Denmark jails man for defacing gravestones with ‘number of the beast’

A high court in Denmark has decided to keep a man in police custody for defacing gravestones with the number 666.

Denmark jails man for defacing gravestones with 'number of the beast'
Photo: Henning Bagger / Ritzau Scanpix

The 46-year-old man who committed the act of vandalism at the churchyard in Hadsund will now be remanded in custody, the North Jutland Police prosecution service confirmed.

Thursday’s decision by the Vestre Landsret court takes the opposite position to an earlier district court ruling which decided against extending the man’s detainment.

He was arrested on Wednesday and subsequently appeared at preliminary court proceedings after painting the number 666 on 80 gravestones at the church. The vandalism was discovered by church staff on Sunday.

He has a previous charge for a similar incident at Visborg in 2016, although that case is yet to be concluded.

“It’s no secret we had our suspicions about him [due to the previous case, ed.]. And based on witness statements in the area, we think there is cause for preliminary charge,” lead investigator Sune Myrup told Ritzau on Wednesday.

The 46-year-old faces charges of gross vandalism under Denmark’s criminal law.

The number 666 is described in chapter 13 of the Book of Revelation in the Bible as the “number of the Beast” and is considered a symbol of the devil.

Although the city court in Aalborg decided to free the man on Wednesday, that decision has now been overturned by the higher court following an appeal by the prosecution service.

READ ALSO: Denmark's Little Mermaid turns blue and white after latest vandalism

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Vandals damage iconic Norwegian sculpture

Norway's famous Sinnataggen or Angry Boy sculpture has been removed for repairs after vandals attempted to saw off its left foot.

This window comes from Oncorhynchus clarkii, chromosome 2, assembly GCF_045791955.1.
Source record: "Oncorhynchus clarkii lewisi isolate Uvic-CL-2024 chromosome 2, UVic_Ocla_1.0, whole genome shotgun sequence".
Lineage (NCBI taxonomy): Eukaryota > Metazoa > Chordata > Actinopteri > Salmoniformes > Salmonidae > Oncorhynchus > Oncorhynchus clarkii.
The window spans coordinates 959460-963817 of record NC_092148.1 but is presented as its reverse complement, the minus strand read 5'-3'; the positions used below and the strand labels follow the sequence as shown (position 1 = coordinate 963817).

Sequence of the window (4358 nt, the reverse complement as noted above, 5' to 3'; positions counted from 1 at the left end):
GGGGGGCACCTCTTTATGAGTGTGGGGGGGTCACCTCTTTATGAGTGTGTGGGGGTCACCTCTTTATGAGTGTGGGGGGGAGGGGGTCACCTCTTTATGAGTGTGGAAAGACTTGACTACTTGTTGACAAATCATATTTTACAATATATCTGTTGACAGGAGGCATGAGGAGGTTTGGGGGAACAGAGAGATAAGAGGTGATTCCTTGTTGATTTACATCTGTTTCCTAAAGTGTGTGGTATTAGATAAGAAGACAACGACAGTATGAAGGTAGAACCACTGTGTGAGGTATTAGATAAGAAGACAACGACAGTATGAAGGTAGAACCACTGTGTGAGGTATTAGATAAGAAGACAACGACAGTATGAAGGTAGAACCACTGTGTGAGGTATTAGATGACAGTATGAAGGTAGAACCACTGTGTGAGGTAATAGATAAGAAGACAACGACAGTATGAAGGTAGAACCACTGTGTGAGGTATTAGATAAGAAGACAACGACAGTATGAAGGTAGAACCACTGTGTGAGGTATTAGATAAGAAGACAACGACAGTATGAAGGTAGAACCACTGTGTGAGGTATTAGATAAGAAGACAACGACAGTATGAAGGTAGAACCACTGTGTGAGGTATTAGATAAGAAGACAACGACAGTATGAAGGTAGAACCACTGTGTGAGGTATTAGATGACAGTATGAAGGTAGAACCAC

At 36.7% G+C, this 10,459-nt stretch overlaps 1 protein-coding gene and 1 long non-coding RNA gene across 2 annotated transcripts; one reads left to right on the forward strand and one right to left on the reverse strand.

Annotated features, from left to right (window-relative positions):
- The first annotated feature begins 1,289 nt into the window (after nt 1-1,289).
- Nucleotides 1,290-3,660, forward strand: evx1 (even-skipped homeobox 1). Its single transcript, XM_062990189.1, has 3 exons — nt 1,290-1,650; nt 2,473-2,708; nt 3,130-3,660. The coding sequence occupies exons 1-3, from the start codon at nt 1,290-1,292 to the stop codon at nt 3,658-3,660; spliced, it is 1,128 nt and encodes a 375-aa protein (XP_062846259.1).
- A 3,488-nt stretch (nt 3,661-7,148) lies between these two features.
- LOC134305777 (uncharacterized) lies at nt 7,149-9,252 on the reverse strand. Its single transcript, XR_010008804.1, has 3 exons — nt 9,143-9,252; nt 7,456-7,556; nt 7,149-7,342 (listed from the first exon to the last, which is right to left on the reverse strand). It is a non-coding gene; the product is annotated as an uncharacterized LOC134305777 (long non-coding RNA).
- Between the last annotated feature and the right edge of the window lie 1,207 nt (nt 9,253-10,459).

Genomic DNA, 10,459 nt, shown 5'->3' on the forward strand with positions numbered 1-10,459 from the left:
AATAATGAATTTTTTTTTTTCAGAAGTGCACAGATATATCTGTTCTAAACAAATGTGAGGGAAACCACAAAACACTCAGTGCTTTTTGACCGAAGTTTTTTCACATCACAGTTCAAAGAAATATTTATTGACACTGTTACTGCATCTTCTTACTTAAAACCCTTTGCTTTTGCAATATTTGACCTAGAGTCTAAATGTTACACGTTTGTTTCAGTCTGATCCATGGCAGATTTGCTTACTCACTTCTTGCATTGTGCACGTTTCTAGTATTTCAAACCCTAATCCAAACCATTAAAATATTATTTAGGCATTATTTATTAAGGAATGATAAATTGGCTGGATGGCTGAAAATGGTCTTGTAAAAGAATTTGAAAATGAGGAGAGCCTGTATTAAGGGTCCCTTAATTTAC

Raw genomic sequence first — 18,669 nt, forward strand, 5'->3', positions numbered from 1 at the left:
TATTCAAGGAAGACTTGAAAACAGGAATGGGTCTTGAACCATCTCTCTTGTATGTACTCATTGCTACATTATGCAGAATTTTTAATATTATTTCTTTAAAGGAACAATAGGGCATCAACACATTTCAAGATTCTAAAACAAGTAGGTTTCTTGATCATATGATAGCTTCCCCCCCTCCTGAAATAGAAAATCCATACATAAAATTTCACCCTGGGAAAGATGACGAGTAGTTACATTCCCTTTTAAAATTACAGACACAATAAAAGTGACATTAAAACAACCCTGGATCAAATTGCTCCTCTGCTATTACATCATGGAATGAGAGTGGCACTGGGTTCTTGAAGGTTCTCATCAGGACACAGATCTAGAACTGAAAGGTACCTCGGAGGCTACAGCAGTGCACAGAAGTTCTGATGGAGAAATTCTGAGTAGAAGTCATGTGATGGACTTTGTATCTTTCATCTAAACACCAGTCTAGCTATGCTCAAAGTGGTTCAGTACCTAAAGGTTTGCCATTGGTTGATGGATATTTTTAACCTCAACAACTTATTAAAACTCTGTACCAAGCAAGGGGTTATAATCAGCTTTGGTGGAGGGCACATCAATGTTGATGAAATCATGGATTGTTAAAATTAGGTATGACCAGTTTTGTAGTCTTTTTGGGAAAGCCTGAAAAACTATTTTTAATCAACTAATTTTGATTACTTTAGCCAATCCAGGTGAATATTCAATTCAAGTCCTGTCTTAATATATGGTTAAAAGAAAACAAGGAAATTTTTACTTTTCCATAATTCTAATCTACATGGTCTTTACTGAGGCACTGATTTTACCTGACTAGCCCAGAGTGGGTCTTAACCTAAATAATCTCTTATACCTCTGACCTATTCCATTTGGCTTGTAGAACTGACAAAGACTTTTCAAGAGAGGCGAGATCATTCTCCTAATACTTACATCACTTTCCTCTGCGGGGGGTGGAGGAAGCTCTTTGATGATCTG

Vandals damage iconic Norwegian sculpture
Photo by Janko Ferlič on Unsplash

The bronze sculpture, a national treasure and arguably the most famous work by Norwegian sculptor Gustav Vigeland, was damaged during the early hours of Tuesday.

It will be returned to Oslo’s Vigeland Sculpture Park once repairs have taken place.

Oslo Municipality, which owns the park and the sculptures, has said it is currently investigating the incident. It is not the first time someone has vandalised the work and in 2005 surveillance cameras were set up around Sinnataggen.

“This is damage to a protected cultural monument and the matter will be reported to the police,” Oslo Municipality said in a statement.

The city said it wants people to be able to enjoy the art up close and hopes they do not have to set up barriers.


“We hope to resolve the matter quickly and that the sculpture returns… as soon as possible,” the municipality statement said.

Sinnataggen has been displayed in the park since 1940, where it has been subjected to vandalism on a number of occasions.

On New Year’s Eve 1991, it was stolen before being recovered and in 2012 somebody painted the depiction of a stamping baby completely red.

There are 58 bronze sculptures, modelled by Vigeland between 1925 and 1933, on display in the Frogner park.

In 2017, an original miniature of the worlds most beloved angry toddler sold for 1.6 million Kroner. The miniature version was cast in 1911 and is one of ten different versions of the angry boy. Unlike the larger, more renowned version, the miniature has hair on its head.